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Damning evidence of Blair's dishonesty

I have never told a lie, Tony Blair insisted on Sky TV last night. But within half an hour, a devastating bombshell on Channel 4 News blew his credibility to smithereens and proved conclusively that over Iraq he was again lying through his teeth.

No longer is there any room for doubt. This Prime Minister not only took Britain to war on false pretences. He also misrepresented the confidential legal advice from Attorney General Lord Goldsmith to give a dishonest summary to MPs and even his own Cabinet.

Mr Blair has insisted all along that the war was unequivocally legal, that he had been given no caveats or conflicting advice and that the Attorney General had never changed his mind. But those words are now exposed as utterly false.

Lord Goldsmith warned that failure to secure a second UN resolution authorising war would force the Government 'urgently' to reconsider its legal case.

He warned that to invade Iraq without a second resolution, "we would need to demonstrate hard evidence of noncompliance and non co-operation."

Yet no such 'hard evidence' existed. Indeed, chief UN weapons inspector Hans Blix was at that very moment making it clear that Saddam was starting to comply.

Consider what happened next in this squalid saga.

All the Attorney General's doubts were sent to Mr Blair on March 7, 2003. Yet somehow none of them appeared in the 'summary' of his advice given to MPs and the Cabinet ten days later, on March 17.

'Stinks to high heaven'

This affair stinks to high heaven. It is now clear that the Government's chief legal officer - the very cornerstone of a healthy democracy - has prostituted his office for political ends.

We also have ineluctable evidence that the Cabinet was denied the opportunity to see his full report - in itself a flagrant breach of the Ministerial Code of Conduct.

Make no mistake: If Blair had told the truth about the legal reservations, it is very possible that Parliament would never have voted for war. The lives of 86 British troops and tens of thousands of Iraqi civilians might not have been lost.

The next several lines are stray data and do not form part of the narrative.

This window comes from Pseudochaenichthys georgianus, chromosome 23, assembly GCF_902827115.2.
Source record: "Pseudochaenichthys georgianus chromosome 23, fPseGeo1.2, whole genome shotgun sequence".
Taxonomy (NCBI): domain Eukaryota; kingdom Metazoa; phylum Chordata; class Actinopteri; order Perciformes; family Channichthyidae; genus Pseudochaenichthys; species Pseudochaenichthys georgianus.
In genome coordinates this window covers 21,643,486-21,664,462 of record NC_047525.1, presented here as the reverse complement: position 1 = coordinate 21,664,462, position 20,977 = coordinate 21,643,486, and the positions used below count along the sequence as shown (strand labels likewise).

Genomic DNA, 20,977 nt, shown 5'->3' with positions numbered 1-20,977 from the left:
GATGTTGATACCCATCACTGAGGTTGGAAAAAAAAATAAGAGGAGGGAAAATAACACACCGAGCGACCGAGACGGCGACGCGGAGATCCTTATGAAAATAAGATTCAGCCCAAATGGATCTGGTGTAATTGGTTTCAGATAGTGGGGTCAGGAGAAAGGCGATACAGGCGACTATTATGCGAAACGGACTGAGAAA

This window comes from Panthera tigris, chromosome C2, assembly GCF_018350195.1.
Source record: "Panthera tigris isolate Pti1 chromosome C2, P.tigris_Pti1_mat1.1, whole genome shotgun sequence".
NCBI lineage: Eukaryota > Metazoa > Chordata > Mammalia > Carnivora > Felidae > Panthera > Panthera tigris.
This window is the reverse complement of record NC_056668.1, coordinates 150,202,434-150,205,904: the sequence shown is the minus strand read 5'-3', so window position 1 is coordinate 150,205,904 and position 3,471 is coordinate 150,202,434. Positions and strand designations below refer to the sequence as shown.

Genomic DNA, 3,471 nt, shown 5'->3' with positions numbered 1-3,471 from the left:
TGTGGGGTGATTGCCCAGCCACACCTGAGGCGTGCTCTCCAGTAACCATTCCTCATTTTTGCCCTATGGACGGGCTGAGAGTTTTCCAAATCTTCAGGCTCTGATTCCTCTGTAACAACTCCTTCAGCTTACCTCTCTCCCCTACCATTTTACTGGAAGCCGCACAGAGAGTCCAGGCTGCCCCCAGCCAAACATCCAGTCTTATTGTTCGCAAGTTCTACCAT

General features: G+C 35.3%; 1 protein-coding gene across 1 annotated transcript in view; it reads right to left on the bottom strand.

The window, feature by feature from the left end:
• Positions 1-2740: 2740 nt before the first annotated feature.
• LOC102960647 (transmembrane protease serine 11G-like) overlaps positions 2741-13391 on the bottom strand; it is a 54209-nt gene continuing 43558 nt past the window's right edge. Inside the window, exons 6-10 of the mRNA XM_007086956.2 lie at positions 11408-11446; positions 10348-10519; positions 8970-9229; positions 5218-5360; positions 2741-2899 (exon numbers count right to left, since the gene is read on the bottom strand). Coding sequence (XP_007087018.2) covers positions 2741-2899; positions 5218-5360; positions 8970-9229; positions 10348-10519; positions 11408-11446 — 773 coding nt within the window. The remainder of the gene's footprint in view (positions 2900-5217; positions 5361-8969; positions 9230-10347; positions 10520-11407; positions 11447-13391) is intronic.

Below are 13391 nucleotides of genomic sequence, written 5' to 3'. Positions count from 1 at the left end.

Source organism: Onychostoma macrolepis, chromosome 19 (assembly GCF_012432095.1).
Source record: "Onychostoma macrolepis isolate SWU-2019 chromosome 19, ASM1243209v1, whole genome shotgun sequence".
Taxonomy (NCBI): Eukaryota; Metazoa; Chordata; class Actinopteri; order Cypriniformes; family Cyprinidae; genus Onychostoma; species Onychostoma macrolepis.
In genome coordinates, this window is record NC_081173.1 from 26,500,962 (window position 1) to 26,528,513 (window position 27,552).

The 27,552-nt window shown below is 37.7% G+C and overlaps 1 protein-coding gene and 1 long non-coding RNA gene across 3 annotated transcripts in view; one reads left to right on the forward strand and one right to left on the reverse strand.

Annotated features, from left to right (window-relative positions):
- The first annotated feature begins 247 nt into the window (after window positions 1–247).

So what happened in those ten days to produce such a dramatic change in Goldmith's legal advice? Were his arms twisted in Downing Street by his friend Charlie Falconer and Baroness Morgan? One thing is sure. Unless he can come up with a very convincing explanation, his reputation is damaged beyond repair.

And the Prime Minister? The BBC spent all yesterday trying to denigrate the latest Tory poster. It shows Blair's picture with the lacerating slogan: "If he's prepared to lie to take us to war, he's prepared to lie to win an election".

Never were words more prescient. It is difficult to remember any precedent in recent times for such an attack on the personal integrity of a party leader. But then, it is hard to recall any recent Prime Minister who has so demeaned his office.

And it isn't simply because of his record on Iraq, with its dodgy dossiers, his denial that he had any part in hounding weapons expert Dr David Kelly to his death and now his lies about the legal case for war.

He once claimed he would be 'purer than pure', but has been up to his neck in sleaze, from Bernie Ecclestone to the Hindujas and Mandelson (twice) to Lakshmi Mittal.

This is the man who has politicised the civil service, undermined the integrity of our intelligence agencies, disdained the Commons, neutered the Lords, opened the way to electoral fraud through a reckless expansion of postal voting, promoted useless cronies and encouraged his liar-in-chief Alastair Campbell to corrupt decent standards in public life.

Mr Blair's mendacious behaviour over the Attorney General's memorandum brings shame and discredit to his office. He is unfit to be Prime Minister.


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